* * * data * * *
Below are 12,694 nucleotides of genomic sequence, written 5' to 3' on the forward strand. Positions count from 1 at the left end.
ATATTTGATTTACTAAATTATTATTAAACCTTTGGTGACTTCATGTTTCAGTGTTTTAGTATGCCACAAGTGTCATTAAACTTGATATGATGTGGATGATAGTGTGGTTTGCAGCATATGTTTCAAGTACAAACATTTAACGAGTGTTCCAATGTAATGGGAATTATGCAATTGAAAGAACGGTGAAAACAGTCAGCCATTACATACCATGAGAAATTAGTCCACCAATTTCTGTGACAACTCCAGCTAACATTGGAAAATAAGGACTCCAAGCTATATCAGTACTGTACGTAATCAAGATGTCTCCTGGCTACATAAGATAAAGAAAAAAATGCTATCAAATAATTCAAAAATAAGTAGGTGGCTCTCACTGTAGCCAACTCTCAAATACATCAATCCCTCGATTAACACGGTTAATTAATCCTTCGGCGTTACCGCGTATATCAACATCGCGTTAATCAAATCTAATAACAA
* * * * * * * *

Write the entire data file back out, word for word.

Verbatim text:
Below are 12,694 nucleotides of genomic sequence, written 5' to 3' on the forward strand. Positions count from 1 at the left end.
ATATTTGATTTACTAAATTATTATTAAACCTTTGGTGACTTCATGTTTCAGTGTTTTAGTATGCCACAAGTGTCATTAAACTTGATATGATGTGGATGATAGTGTGGTTTGCAGCATATGTTTCAAGTACAAACATTTAACGAGTGTTCCAATGTAATGGGAATTATGCAATTGAAAGAACGGTGAAAACAGTCAGCCATTACATACCATGAGAAATTAGTCCACCAATTTCTGTGACAACTCCAGCTAACATTGGAAAATAAGGACTCCAAGCTATATCAGTACTGTACGTAATCAAGATGTCTCCTGGCTACATAAGATAAAGAAAAAAATGCTATCAAATAATTCAAAAATAAGTAGGTGGCTCTCACTGTAGCCAACTCTCAAATACATCAATCCCTCGATTAACACGGTTAATTAATCCTTCGGCGTTACCGCGTATATCAACATCGCGTTAATCAAATCTAATAACAA